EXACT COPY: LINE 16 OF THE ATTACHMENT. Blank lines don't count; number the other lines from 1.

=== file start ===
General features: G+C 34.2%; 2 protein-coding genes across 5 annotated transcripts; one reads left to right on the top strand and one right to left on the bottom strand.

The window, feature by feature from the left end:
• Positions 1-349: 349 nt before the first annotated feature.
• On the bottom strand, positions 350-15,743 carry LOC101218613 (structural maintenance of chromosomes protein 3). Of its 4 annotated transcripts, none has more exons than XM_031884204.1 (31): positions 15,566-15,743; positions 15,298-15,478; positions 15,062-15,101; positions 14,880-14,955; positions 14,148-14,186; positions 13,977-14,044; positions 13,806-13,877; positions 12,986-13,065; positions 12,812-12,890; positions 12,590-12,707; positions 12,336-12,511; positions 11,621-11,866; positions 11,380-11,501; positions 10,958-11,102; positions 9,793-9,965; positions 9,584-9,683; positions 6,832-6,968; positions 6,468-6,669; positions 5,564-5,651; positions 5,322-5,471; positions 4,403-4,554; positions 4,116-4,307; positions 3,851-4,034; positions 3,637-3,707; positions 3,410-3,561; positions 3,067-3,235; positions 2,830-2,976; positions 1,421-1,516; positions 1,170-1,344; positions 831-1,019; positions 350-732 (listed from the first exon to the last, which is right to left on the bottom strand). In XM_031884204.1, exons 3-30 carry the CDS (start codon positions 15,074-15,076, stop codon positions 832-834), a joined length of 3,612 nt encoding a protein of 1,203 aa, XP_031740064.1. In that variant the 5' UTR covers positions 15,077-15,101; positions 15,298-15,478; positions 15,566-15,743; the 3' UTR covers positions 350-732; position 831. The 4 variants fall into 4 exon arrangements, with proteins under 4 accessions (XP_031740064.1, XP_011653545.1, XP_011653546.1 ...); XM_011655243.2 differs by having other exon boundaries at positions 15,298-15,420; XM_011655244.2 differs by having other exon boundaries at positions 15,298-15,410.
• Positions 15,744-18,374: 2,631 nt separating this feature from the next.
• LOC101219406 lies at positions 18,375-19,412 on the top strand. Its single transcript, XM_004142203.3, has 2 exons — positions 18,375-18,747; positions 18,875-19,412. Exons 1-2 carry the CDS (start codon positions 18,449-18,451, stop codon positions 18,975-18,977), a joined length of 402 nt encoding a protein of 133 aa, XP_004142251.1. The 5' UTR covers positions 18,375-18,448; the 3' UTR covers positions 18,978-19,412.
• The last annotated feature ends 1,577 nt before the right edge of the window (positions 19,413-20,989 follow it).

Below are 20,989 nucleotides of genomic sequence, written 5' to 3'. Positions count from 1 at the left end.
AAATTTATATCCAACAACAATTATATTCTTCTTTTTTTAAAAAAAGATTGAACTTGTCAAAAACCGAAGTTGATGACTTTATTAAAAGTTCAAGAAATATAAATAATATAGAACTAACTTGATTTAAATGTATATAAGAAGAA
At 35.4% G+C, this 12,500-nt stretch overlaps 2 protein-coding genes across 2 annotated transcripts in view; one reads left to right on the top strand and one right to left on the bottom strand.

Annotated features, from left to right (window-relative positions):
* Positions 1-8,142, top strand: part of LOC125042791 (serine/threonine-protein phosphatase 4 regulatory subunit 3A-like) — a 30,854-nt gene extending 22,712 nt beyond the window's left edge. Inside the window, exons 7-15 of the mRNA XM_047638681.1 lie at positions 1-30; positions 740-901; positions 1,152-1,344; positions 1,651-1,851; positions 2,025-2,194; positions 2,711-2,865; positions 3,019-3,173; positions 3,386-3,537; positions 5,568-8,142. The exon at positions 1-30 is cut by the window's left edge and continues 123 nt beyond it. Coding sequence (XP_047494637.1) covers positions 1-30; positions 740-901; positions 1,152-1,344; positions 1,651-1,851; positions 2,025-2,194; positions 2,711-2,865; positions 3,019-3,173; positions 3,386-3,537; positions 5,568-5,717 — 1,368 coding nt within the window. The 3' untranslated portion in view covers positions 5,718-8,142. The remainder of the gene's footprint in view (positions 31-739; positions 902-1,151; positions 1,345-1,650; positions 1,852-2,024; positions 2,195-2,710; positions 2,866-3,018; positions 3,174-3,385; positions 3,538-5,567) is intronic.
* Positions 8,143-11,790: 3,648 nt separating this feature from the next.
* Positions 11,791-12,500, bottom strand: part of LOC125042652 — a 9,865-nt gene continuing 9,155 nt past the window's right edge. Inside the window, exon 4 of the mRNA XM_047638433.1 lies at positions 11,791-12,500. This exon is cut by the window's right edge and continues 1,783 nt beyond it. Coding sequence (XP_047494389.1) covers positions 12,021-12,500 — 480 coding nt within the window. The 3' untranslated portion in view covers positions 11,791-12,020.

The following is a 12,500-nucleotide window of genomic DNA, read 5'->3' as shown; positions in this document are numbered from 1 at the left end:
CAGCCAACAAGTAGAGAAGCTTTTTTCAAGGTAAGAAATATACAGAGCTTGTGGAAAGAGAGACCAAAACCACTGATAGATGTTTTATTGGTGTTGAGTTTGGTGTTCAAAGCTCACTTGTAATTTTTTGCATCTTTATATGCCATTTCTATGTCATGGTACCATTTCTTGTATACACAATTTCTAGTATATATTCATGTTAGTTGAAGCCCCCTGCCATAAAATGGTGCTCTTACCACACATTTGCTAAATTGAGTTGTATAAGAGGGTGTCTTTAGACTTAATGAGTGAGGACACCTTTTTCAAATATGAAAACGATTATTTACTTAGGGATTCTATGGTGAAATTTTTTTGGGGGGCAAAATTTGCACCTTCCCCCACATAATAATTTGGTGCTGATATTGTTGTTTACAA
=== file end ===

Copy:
CAGCCAACAAGTAGAGAAGCTTTTTTCAAGGTAAGAAATATACAGAGCTTGTGGAAAGAGAGACCAAAACCACTGATAGATGTTTTATTGGTGTTGAGTTTGGTGTTCAAAGCTCACTTGTAATTTTTTGCATCTTTATATGCCATTTCTATGTCATGGTACCATTTCTTGTATACACAATTTCTAGTATATATTCATGTTAGTTGAAGCCCCCTGCCATAAAATGGTGCTCTTACCACACATTTGCTAAATTGAGTTGTATAAGAGGGTGTCTTTAGACTTAATGAGTGAGGACACCTTTTTCAAATATGAAAACGATTATTTACTTAGGGATTCTATGGTGAAATTTTTTTGGGGGGCAAAATTTGCACCTTCCCCCACATAATAATTTGGTGCTGATATTGTTGTTTACAA